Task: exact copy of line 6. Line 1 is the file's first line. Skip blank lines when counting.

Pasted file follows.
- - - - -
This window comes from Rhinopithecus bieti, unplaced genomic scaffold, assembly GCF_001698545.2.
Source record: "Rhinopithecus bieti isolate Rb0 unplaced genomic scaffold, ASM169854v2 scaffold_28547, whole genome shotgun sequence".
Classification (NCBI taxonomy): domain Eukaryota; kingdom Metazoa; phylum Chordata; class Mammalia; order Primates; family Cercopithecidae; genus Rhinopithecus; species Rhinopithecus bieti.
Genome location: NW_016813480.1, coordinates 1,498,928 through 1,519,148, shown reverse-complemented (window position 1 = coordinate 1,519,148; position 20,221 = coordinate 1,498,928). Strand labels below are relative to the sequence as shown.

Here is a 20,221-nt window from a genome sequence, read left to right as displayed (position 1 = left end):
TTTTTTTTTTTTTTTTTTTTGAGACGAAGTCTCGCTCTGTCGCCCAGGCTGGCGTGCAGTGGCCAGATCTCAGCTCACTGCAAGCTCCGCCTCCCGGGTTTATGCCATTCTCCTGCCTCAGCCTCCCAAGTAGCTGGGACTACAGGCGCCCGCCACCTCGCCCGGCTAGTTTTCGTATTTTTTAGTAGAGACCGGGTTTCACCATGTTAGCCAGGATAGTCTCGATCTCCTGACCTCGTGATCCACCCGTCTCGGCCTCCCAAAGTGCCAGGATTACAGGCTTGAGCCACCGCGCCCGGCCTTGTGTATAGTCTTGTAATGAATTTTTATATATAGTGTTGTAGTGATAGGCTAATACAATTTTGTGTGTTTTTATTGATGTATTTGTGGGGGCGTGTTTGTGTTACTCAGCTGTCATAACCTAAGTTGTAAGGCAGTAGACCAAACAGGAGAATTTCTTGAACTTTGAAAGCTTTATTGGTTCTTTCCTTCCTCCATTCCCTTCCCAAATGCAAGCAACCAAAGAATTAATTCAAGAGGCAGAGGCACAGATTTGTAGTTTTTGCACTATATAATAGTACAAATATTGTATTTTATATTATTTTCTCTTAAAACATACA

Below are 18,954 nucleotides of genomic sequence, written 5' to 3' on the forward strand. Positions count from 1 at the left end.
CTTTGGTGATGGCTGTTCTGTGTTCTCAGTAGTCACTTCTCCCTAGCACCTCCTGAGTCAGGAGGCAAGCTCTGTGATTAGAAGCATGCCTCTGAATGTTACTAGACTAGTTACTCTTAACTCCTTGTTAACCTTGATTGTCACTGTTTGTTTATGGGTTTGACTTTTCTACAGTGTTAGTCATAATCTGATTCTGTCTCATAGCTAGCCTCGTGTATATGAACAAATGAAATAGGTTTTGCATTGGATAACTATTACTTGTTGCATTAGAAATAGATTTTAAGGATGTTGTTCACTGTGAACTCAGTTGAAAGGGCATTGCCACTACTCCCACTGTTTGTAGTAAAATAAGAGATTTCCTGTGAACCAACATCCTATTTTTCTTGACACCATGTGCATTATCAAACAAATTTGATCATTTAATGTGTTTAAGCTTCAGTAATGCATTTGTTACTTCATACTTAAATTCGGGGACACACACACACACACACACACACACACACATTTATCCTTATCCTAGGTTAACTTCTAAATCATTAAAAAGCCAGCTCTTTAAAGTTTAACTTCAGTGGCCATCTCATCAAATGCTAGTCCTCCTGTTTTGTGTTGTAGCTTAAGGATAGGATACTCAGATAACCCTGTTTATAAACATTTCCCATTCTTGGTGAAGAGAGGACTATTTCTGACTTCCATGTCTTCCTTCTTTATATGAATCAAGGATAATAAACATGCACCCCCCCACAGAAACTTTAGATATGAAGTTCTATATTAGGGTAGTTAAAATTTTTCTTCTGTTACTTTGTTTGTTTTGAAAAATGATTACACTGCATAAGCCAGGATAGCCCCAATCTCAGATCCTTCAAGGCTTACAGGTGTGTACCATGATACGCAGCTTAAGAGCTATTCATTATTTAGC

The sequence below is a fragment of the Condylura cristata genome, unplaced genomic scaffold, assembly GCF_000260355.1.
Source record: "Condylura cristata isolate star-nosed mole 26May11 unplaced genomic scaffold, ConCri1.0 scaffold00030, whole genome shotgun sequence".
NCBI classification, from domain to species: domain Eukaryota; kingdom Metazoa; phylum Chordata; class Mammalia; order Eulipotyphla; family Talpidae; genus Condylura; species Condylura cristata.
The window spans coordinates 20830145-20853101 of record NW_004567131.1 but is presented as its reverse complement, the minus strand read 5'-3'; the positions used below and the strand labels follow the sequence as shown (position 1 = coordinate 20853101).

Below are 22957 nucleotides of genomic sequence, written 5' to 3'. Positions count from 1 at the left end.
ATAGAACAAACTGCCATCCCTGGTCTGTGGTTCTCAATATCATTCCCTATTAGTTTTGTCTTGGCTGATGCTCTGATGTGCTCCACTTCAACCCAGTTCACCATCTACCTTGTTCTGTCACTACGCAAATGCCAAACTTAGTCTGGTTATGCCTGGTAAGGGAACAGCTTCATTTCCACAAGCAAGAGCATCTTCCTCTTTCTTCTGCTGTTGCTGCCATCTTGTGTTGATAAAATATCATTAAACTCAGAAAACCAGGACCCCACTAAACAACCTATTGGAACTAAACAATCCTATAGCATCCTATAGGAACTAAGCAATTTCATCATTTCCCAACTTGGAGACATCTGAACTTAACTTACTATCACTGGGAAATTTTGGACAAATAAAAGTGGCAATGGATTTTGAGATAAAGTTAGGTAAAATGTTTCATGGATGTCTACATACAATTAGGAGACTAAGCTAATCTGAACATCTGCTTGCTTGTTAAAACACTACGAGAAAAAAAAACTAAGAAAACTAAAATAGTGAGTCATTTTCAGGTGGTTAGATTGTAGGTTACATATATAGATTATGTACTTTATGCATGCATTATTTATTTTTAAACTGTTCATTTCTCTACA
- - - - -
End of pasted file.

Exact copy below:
TTTTTTTTTTTTTTTTTTTTGAGACGAAGTCTCGCTCTGTCGCCCAGGCTGGCGTGCAGTGGCCAGATCTCAGCTCACTGCAAGCTCCGCCTCCCGGGTTTATGCCATTCTCCTGCCTCAGCCTCCCAAGTAGCTGGGACTACAGGCGCCCGCCACCTCGCCCGGCTAGTTTTCGTATTTTTTAGTAGAGACCGGGTTTCACCATGTTAGCCAGGATAGTCTCGATCTCCTGACCTCGTGATCCACCCGTCTCGGCCTCCCAAAGTGCCAGGATTACAGGCTTGAGCCACCGCGCCCGGCCTTGTGTATAGTCTTGTAATGAATTTTTATATATAGTGTTGTAGTGATAGGCTAATACAATTTTGTGTGTTTTTATTGATGTATTTGTGGGGGCGTGTTTGTGTTACTCAGCTGTCATAACCTAAGTTGTAAGGCAGTAGACCAAACAGGAGAATTTCTTGAACTTTGAAAGCTTTATTGGTTCTTTCCTTCCTCCATTCCCTTCCCAAATGCAAGCAACCAAAGAATTAATTCAAGAGGCAGAGGCACAGATTTGTAGTTTTTGCACTATATAATAGTACAAATATTGTATTTTATATTATTTTCTCTTAAAACATACA